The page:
Thomas' contentions have force. Nevertheless, ultimately, we conclude that the Supreme Court, in Feldman, discussed in I supra, has provided the governing values and rationale that we must apply to determining whether a federal district court has subject-matter jurisdiction to consider constitutional claims that "are inextricably intertwined with the state court's denial in a judicial proceeding of a particular plaintiff's application for admission to the state bar." 460 U.S. at 483 n. 16, 103 S.Ct. at 1315 n. 16. These controlling values include federal-state comity considerations and the "strength of the state interest in regulating the state bar." Id.
In the present case unlike in Feldman, as Thomas argues, the denial of admission is by a state board, not by the court itself. However, the state board is appointed by the state supreme court and acts under its directions and administers rules, procedures, and standards for admission to the state bar provided by that court. In denying Thomas admission, the Board was exercising authority on behalf of the supreme court pursuant to that court's rules, standards, and procedures. Thus, as was said with regard to a bar disciplinary committee acting under authority of the state high court, the function of the present Board of Law Examiners "may be analogized to the function of a special master" in taking actions of an "essentially judicial nature." Middlesex County Ethics Committee v. Garden State Bar Association, 457 U.S. 423, 434 n. 13, 102 S.Ct. 2515, 2533 n. 13, 73 L.Ed.2d 116 (1982).8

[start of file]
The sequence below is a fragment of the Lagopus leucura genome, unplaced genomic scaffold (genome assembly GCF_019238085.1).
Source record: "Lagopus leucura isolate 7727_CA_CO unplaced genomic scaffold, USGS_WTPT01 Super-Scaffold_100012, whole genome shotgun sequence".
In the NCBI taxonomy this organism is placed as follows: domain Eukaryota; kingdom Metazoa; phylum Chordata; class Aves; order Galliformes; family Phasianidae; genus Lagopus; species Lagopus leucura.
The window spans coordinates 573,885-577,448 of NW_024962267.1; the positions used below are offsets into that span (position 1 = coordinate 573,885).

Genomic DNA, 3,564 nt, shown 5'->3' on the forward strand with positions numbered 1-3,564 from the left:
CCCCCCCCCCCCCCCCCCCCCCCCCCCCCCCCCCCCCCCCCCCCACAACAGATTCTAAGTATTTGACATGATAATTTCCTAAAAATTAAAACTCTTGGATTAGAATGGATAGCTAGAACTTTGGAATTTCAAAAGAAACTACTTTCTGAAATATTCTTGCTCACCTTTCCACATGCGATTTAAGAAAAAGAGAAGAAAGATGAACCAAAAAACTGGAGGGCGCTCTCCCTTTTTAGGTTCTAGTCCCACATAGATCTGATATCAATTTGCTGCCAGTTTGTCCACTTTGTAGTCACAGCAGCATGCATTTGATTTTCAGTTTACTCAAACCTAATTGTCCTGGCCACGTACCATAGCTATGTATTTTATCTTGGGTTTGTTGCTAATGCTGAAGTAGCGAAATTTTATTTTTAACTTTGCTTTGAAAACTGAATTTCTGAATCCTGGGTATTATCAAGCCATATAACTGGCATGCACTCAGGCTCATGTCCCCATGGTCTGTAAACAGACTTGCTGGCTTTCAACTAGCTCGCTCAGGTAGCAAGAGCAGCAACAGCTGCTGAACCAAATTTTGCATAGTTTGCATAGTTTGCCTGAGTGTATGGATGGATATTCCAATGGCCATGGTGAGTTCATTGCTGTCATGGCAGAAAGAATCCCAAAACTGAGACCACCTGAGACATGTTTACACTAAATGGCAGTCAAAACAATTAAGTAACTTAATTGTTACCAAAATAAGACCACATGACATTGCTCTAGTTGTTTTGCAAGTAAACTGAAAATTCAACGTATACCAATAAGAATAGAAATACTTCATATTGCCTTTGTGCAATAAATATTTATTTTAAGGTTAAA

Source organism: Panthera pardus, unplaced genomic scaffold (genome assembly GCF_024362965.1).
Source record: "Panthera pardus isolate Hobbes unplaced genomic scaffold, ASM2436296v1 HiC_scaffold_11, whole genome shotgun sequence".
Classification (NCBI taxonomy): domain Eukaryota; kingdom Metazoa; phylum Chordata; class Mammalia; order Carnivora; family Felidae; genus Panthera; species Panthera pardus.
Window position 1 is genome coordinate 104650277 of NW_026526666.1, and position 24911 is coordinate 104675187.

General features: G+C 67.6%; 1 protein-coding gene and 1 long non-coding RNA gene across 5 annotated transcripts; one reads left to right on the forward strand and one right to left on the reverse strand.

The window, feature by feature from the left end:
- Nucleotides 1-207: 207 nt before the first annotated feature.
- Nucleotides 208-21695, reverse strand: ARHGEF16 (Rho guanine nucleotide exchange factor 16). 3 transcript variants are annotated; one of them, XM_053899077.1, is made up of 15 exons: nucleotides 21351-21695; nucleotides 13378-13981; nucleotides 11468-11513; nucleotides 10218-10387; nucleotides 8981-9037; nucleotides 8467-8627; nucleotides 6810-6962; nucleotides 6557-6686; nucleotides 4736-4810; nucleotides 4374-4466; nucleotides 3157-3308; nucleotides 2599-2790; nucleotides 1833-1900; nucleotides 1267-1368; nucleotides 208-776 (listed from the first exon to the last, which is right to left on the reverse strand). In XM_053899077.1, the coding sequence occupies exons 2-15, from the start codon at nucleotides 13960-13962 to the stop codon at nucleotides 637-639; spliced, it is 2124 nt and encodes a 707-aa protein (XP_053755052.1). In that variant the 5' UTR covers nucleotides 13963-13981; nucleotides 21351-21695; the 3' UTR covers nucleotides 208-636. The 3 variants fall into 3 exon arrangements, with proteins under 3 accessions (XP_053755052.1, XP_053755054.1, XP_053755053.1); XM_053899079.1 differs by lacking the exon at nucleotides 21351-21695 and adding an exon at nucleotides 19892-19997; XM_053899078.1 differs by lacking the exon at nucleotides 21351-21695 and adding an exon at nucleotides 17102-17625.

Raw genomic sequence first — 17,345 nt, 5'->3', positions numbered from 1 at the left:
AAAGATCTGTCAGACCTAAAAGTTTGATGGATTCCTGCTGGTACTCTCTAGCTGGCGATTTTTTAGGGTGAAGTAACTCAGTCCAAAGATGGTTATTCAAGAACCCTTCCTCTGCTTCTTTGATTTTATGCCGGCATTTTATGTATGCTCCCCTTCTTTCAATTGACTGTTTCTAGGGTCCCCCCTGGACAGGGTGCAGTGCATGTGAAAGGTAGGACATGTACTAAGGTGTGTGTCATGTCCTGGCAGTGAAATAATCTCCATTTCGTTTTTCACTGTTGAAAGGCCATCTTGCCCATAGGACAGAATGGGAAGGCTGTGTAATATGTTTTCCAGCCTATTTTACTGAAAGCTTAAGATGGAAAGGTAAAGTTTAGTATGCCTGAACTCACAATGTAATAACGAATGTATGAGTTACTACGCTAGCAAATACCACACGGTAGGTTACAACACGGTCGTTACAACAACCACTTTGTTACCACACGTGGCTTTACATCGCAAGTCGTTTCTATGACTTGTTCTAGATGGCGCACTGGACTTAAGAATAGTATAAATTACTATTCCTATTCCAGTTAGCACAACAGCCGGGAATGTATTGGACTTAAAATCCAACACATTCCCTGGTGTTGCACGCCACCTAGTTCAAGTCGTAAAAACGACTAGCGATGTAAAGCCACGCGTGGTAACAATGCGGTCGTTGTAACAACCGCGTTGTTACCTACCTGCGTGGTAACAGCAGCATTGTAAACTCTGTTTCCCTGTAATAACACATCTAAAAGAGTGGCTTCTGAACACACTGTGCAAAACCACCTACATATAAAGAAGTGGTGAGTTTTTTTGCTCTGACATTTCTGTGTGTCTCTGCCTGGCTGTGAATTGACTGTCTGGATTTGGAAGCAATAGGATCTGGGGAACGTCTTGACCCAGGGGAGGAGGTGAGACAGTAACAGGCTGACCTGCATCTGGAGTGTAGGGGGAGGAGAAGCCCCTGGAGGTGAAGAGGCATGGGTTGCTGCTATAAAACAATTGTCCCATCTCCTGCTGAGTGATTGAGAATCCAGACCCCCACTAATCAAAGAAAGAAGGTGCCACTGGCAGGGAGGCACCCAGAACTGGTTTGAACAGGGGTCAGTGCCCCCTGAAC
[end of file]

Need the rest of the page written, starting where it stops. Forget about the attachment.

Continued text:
Further, the Texas state supreme court has itself provided for a method of judicial review of the Board's denial of fitness. A rejected applicant's deliberate bypass of those procedures that envisioned (ultimately) a reviewable final state-court judgment, itself under Feldman not subject to federal district-court review, should not, it would seem, entitle the applicant to a review of his constitutional claims by a federal district court that would have been unavailable to him if he had pursued his claim to final state court judgment. Under Feldman, "a petitioner's failure to raise his constitutional claims in state court does not mean that a United States District Court should have jurisdiction over the claims," 460 U.S. at 483 n. 16, 103 S.Ct. at 1315 n. 16, and "[b]y failing to raise his claims in state court a plaintiff may forfeit his right to obtain review of the state court decision in any federal court," id.
We therefore affirm the dismissal by the district court of the Texas defendants for lack of subject-matter jurisdiction.
The district court dismissed the California defendants9 for lack of personal jurisdiction. By his appellate brief, Thomas narrows the basis of his claim against them to that they "conspired to create a record against him while he was in California that would disqualify plaintiff from practicing law" in Texas and also joined in a conspiracy with the Texas defendants in order "to force plaintiff to drop his California suit" against them. Reply Brief, pp. 11-12.